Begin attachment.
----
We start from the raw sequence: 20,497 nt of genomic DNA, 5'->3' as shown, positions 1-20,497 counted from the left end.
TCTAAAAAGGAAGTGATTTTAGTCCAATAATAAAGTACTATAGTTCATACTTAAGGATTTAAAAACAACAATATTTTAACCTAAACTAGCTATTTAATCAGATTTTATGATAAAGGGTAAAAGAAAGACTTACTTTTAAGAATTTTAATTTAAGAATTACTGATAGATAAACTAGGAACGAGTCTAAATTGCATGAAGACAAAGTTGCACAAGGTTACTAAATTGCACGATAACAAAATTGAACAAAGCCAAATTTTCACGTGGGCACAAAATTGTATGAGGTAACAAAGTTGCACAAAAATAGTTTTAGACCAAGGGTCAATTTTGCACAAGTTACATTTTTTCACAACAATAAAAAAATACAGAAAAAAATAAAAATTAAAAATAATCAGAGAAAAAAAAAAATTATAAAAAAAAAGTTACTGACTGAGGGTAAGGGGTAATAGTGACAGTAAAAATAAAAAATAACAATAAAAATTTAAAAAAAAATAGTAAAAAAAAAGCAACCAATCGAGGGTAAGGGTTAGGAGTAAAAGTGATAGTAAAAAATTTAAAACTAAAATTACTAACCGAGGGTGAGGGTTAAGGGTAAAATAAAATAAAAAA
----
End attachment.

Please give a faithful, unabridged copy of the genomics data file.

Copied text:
We start from the raw sequence: 20,497 nt of genomic DNA, 5'->3' as shown, positions 1-20,497 counted from the left end.
TCTAAAAAGGAAGTGATTTTAGTCCAATAATAAAGTACTATAGTTCATACTTAAGGATTTAAAAACAACAATATTTTAACCTAAACTAGCTATTTAATCAGATTTTATGATAAAGGGTAAAAGAAAGACTTACTTTTAAGAATTTTAATTTAAGAATTACTGATAGATAAACTAGGAACGAGTCTAAATTGCATGAAGACAAAGTTGCACAAGGTTACTAAATTGCACGATAACAAAATTGAACAAAGCCAAATTTTCACGTGGGCACAAAATTGTATGAGGTAACAAAGTTGCACAAAAATAGTTTTAGACCAAGGGTCAATTTTGCACAAGTTACATTTTTTCACAACAATAAAAAAATACAGAAAAAAATAAAAATTAAAAATAATCAGAGAAAAAAAAAAATTATAAAAAAAAAGTTACTGACTGAGGGTAAGGGGTAATAGTGACAGTAAAAATAAAAAATAACAATAAAAATTTAAAAAAAAATAGTAAAAAAAAAGCAACCAATCGAGGGTAAGGGTTAGGAGTAAAAGTGATAGTAAAAAATTTAAAACTAAAATTACTAACCGAGGGTGAGGGTTAAGGGTAAAATAAAATAAAAAA